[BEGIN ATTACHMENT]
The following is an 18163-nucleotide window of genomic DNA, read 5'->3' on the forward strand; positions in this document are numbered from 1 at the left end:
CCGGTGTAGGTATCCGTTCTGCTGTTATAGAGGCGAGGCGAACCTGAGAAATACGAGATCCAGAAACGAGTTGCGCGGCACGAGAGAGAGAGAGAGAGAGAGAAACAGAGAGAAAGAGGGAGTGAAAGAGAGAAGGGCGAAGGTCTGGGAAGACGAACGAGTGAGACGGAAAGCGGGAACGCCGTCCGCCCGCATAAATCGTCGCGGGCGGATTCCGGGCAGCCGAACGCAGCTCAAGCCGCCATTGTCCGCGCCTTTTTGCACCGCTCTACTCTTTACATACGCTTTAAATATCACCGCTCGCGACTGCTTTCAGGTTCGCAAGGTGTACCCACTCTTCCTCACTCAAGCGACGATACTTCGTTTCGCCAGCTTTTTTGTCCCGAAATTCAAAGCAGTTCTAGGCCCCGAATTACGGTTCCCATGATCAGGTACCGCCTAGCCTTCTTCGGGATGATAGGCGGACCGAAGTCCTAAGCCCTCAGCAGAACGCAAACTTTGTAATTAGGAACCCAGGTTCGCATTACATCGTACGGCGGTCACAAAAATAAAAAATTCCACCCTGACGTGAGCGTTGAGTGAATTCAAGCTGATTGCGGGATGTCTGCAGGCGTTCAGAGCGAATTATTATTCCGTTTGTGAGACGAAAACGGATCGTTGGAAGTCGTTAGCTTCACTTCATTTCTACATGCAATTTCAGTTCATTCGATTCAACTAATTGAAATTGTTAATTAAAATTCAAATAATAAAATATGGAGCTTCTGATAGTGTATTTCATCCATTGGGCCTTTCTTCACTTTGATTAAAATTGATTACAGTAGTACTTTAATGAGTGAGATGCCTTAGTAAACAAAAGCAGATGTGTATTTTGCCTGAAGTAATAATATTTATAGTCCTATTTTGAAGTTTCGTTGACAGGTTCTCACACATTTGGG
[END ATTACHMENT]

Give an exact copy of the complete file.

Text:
The following is an 18163-nucleotide window of genomic DNA, read 5'->3' on the forward strand; positions in this document are numbered from 1 at the left end:
CCGGTGTAGGTATCCGTTCTGCTGTTATAGAGGCGAGGCGAACCTGAGAAATACGAGATCCAGAAACGAGTTGCGCGGCACGAGAGAGAGAGAGAGAGAGAGAAACAGAGAGAAAGAGGGAGTGAAAGAGAGAAGGGCGAAGGTCTGGGAAGACGAACGAGTGAGACGGAAAGCGGGAACGCCGTCCGCCCGCATAAATCGTCGCGGGCGGATTCCGGGCAGCCGAACGCAGCTCAAGCCGCCATTGTCCGCGCCTTTTTGCACCGCTCTACTCTTTACATACGCTTTAAATATCACCGCTCGCGACTGCTTTCAGGTTCGCAAGGTGTACCCACTCTTCCTCACTCAAGCGACGATACTTCGTTTCGCCAGCTTTTTTGTCCCGAAATTCAAAGCAGTTCTAGGCCCCGAATTACGGTTCCCATGATCAGGTACCGCCTAGCCTTCTTCGGGATGATAGGCGGACCGAAGTCCTAAGCCCTCAGCAGAACGCAAACTTTGTAATTAGGAACCCAGGTTCGCATTACATCGTACGGCGGTCACAAAAATAAAAAATTCCACCCTGACGTGAGCGTTGAGTGAATTCAAGCTGATTGCGGGATGTCTGCAGGCGTTCAGAGCGAATTATTATTCCGTTTGTGAGACGAAAACGGATCGTTGGAAGTCGTTAGCTTCACTTCATTTCTACATGCAATTTCAGTTCATTCGATTCAACTAATTGAAATTGTTAATTAAAATTCAAATAATAAAATATGGAGCTTCTGATAGTGTATTTCATCCATTGGGCCTTTCTTCACTTTGATTAAAATTGATTACAGTAGTACTTTAATGAGTGAGATGCCTTAGTAAACAAAAGCAGATGTGTATTTTGCCTGAAGTAATAATATTTATAGTCCTATTTTGAAGTTTCGTTGACAGGTTCTCACACATTTGGG